It’s a treat so see so many actors you recognize placed alongside new faces, and to see all of their lives and concerns taken seriously, though never as seriously as they take themselves. Hannibal Buress plays a reporter; Gugu Mbatha-Raw is an actress enduring a breakup. Orlando Bloom and Malin Akerman play a gorgeous yuppie couple who join Tinder to find somebody who’ll participate in a threesome with them; they end up negotiating with someone they know uncomfortably well (Kate Micucci as an employee at their child’s day-care center), then invite her to a tryst in their basement rec room, pausing regularly to deal with a child who refuses to go to sleep. This is the kind of scenario that the hero of Dream On might’ve found himself in back in the day, but there’s no sniggering here, and the sex — as elsewhere on the series — has heat but never feels exploitative; it’s awkward sometimes, and you see people pausing to readjust, or to figure out where to put a leg or arm.
Best in show might be the episode with Marc Maron as Jacob, a graphic novelist who uses his own life as material, alienating his friends and lovers; he meets his match in Alison (Emily Ratajkowski), who insists that the self-portraits she takes with a camera on a selfie stick (including a post-coital shot of Jacob) are just as valid a form of expression as Jacob’s R. Crumb–lite cartoons. Here, too, the series surprises in ways that other series might not. Swanberg, whose own early films were widely criticized for being the indie film version of a camera selfie, sees through both of his main characters, and lets them reach a kind of understanding — one that’s saved from being pat by the realization that all artists mine their lives for raw material, and the most committed ones are more interested in expression and exposure than protecting others’ feelings. The episode also studies the idea of life as performance at a time when the word “performative” is routinely trotted out as a pejorative on social media to delegitimize anyone who expresses strong feelings that the complainant doesn’t share. Everyone is performative, the episode seems to be saying, and artists more so than most people. “You’re doing a monologue at all times,” says Jacob’s ex (Jane Adams); she’s not wrong, and Swanberg doesn’t treat her comment as a harpoon to the heart. It's just a valid observation that Jacob is self-aware enough to graciously accept.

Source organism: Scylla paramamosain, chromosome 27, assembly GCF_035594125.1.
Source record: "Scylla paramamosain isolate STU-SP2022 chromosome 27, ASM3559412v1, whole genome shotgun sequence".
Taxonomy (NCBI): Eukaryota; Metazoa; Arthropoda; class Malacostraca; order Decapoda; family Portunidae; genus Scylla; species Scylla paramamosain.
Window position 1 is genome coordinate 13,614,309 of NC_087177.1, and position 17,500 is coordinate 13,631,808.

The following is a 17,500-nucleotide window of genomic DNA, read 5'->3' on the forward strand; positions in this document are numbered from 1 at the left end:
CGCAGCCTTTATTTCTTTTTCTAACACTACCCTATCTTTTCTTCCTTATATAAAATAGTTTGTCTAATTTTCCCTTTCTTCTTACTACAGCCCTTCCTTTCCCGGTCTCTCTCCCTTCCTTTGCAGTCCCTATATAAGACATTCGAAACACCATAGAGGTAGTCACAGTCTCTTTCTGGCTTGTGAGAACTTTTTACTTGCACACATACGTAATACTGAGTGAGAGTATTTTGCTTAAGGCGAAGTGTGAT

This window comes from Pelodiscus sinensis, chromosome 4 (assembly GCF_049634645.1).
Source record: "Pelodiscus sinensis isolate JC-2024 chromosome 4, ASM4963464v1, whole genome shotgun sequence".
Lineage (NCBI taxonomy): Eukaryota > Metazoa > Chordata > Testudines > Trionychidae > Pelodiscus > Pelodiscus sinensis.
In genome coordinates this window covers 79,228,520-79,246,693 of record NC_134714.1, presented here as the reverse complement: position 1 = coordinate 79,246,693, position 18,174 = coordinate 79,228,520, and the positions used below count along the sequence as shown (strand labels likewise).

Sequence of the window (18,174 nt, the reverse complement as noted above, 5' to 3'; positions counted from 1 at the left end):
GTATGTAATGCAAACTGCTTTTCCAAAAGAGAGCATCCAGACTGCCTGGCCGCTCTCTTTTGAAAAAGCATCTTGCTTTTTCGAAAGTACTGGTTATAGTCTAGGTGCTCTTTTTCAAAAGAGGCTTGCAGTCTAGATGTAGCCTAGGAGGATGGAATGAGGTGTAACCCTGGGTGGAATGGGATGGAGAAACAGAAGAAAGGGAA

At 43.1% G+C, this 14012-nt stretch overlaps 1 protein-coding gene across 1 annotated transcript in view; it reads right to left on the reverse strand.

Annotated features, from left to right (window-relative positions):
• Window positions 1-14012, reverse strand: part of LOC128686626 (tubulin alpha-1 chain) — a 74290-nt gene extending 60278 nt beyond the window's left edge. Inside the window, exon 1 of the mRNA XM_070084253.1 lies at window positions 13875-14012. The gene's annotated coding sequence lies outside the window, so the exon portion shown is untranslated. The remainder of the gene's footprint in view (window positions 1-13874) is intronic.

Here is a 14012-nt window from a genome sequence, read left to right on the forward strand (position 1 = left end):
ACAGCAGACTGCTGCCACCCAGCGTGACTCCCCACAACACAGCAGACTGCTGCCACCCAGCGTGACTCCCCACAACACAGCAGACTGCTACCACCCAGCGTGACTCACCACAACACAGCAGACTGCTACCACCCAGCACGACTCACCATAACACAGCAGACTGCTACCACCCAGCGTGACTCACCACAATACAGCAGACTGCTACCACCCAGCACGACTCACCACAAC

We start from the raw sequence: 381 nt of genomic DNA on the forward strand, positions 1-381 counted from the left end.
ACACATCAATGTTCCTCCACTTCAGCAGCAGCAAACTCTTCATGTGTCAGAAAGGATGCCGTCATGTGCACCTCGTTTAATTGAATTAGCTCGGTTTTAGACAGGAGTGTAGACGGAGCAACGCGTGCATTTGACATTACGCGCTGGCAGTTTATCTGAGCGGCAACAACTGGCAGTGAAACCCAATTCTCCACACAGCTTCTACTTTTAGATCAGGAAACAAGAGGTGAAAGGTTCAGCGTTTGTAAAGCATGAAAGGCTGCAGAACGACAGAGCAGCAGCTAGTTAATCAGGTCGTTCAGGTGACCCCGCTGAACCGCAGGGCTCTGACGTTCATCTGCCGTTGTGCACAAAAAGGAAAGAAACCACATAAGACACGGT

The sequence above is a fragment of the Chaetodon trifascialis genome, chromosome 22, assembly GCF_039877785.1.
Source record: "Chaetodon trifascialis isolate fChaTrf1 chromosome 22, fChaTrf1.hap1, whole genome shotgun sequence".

Much of Swanberg’s filmography focuses on white middle-class Americans, many of whom are on the fringes of art or entertainment and are trying to break through to the center. As Swanberg aged into his late 20s and 30s, his focus shifted to what it feels like to come to terms with disappointment (or to reject it, or refocus energy on something else), and there is often semi-explicit sex. All these elements are represented in Easy, but the wide array of characters and situations and the subtle shift in tone from episode to episode prevent the series from feeling as if it’s going to the same well over and over. The gently satirical writing pokes fun at the delusions of importance that were always characteristic of Americans in this class, but which grew like science-fiction blobs in the first decade of the aughts, when Facebook, Twitter, blogs, and various online dating and conversation apps caught on, making everyone a celebrity in their own minds.
But even though the show is unsparing in its digs, it’s never cruel. In fact, there are moments in each episode when a disarming sincerity shines through, and you realize that you’re seeing that rarity of rarities: television characters who are having substantive, free-ranging conversations about something other than their own needs, and finding themselves getting closer to something like mutual understanding. This is hard to do without coming off as pompous or Polyannaish, but Easy makes it look easy.